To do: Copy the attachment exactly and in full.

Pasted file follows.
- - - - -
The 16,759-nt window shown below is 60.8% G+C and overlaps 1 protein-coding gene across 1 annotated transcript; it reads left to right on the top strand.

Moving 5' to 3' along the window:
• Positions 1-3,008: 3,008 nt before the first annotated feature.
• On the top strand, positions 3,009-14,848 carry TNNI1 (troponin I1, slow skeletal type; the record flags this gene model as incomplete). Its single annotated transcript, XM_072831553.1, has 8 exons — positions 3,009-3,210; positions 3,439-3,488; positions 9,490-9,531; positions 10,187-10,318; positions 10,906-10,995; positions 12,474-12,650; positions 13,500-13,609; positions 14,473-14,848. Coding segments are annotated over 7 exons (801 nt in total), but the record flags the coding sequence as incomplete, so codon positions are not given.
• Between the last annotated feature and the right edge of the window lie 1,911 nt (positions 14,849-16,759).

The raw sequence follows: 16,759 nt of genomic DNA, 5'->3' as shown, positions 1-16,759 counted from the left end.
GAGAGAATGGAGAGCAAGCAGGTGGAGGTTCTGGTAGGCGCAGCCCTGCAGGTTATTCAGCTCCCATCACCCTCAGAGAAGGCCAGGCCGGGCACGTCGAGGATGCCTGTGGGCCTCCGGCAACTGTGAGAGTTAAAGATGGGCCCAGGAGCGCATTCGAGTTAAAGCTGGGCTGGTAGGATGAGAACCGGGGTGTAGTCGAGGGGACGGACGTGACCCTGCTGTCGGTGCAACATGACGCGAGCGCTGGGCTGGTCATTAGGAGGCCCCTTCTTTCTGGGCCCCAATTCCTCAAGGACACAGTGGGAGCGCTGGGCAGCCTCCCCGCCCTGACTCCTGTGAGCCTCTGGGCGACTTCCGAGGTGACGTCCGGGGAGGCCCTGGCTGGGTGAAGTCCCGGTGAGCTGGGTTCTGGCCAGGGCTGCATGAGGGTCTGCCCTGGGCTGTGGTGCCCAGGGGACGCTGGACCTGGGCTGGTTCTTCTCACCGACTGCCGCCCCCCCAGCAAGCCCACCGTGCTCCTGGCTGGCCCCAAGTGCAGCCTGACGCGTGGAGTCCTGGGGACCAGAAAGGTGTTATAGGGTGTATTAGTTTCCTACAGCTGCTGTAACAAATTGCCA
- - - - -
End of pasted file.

The 16,759-nt window shown below is 60.8% G+C and overlaps 1 protein-coding gene across 1 annotated transcript; it reads left to right on the top strand.

Moving 5' to 3' along the window:
• Positions 1-3,008: 3,008 nt before the first annotated feature.
• On the top strand, positions 3,009-14,848 carry TNNI1 (troponin I1, slow skeletal type; the record flags this gene model as incomplete). Its single annotated transcript, XM_072831553.1, has 8 exons — positions 3,009-3,210; positions 3,439-3,488; positions 9,490-9,531; positions 10,187-10,318; positions 10,906-10,995; positions 12,474-12,650; positions 13,500-13,609; positions 14,473-14,848. Coding segments are annotated over 7 exons (801 nt in total), but the record flags the coding sequence as incomplete, so codon positions are not given.
• Between the last annotated feature and the right edge of the window lie 1,911 nt (positions 14,849-16,759).

The raw sequence follows: 16,759 nt of genomic DNA, 5'->3' as shown, positions 1-16,759 counted from the left end.
GAGAGAATGGAGAGCAAGCAGGTGGAGGTTCTGGTAGGCGCAGCCCTGCAGGTTATTCAGCTCCCATCACCCTCAGAGAAGGCCAGGCCGGGCACGTCGAGGATGCCTGTGGGCCTCCGGCAACTGTGAGAGTTAAAGATGGGCCCAGGAGCGCATTCGAGTTAAAGCTGGGCTGGTAGGATGAGAACCGGGGTGTAGTCGAGGGGACGGACGTGACCCTGCTGTCGGTGCAACATGACGCGAGCGCTGGGCTGGTCATTAGGAGGCCCCTTCTTTCTGGGCCCCAATTCCTCAAGGACACAGTGGGAGCGCTGGGCAGCCTCCCCGCCCTGACTCCTGTGAGCCTCTGGGCGACTTCCGAGGTGACGTCCGGGGAGGCCCTGGCTGGGTGAAGTCCCGGTGAGCTGGGTTCTGGCCAGGGCTGCATGAGGGTCTGCCCTGGGCTGTGGTGCCCAGGGGACGCTGGACCTGGGCTGGTTCTTCTCACCGACTGCCGCCCCCCCAGCAAGCCCACCGTGCTCCTGGCTGGCCCCAAGTGCAGCCTGACGCGTGGAGTCCTGGGGACCAGAAAGGTGTTATAGGGTGTATTAGTTTCCTACAGCTGCTGTAACAAATTGCCA